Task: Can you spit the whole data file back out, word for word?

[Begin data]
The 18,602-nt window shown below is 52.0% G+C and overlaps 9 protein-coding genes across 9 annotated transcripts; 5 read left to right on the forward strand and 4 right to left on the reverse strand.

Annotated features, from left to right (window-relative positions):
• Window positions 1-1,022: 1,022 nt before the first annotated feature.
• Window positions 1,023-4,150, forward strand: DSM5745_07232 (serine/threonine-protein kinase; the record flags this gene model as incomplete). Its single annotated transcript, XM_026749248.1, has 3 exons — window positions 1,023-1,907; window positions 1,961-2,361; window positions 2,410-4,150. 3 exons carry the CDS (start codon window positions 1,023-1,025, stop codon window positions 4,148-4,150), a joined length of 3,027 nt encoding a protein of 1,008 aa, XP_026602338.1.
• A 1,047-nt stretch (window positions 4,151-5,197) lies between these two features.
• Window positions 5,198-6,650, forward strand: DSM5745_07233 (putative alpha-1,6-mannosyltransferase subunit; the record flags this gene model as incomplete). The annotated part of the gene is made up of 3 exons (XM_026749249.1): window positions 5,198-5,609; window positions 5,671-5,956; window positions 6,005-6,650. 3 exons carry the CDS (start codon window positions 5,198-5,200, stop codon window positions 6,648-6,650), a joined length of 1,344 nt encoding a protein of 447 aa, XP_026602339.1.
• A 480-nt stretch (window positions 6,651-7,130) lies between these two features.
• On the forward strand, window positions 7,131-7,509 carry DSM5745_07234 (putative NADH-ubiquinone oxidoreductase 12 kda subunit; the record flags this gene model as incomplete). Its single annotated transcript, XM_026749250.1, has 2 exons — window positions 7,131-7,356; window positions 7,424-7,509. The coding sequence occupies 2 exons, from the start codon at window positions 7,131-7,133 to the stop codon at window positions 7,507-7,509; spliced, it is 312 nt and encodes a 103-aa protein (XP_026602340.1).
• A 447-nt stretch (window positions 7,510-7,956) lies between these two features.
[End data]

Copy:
The 18,602-nt window shown below is 52.0% G+C and overlaps 9 protein-coding genes across 9 annotated transcripts; 5 read left to right on the forward strand and 4 right to left on the reverse strand.

Annotated features, from left to right (window-relative positions):
• Window positions 1-1,022: 1,022 nt before the first annotated feature.
• Window positions 1,023-4,150, forward strand: DSM5745_07232 (serine/threonine-protein kinase; the record flags this gene model as incomplete). Its single annotated transcript, XM_026749248.1, has 3 exons — window positions 1,023-1,907; window positions 1,961-2,361; window positions 2,410-4,150. 3 exons carry the CDS (start codon window positions 1,023-1,025, stop codon window positions 4,148-4,150), a joined length of 3,027 nt encoding a protein of 1,008 aa, XP_026602338.1.
• A 1,047-nt stretch (window positions 4,151-5,197) lies between these two features.
• Window positions 5,198-6,650, forward strand: DSM5745_07233 (putative alpha-1,6-mannosyltransferase subunit; the record flags this gene model as incomplete). The annotated part of the gene is made up of 3 exons (XM_026749249.1): window positions 5,198-5,609; window positions 5,671-5,956; window positions 6,005-6,650. 3 exons carry the CDS (start codon window positions 5,198-5,200, stop codon window positions 6,648-6,650), a joined length of 1,344 nt encoding a protein of 447 aa, XP_026602339.1.
• A 480-nt stretch (window positions 6,651-7,130) lies between these two features.
• On the forward strand, window positions 7,131-7,509 carry DSM5745_07234 (putative NADH-ubiquinone oxidoreductase 12 kda subunit; the record flags this gene model as incomplete). Its single annotated transcript, XM_026749250.1, has 2 exons — window positions 7,131-7,356; window positions 7,424-7,509. The coding sequence occupies 2 exons, from the start codon at window positions 7,131-7,133 to the stop codon at window positions 7,507-7,509; spliced, it is 312 nt and encodes a 103-aa protein (XP_026602340.1).
• A 447-nt stretch (window positions 7,510-7,956) lies between these two features.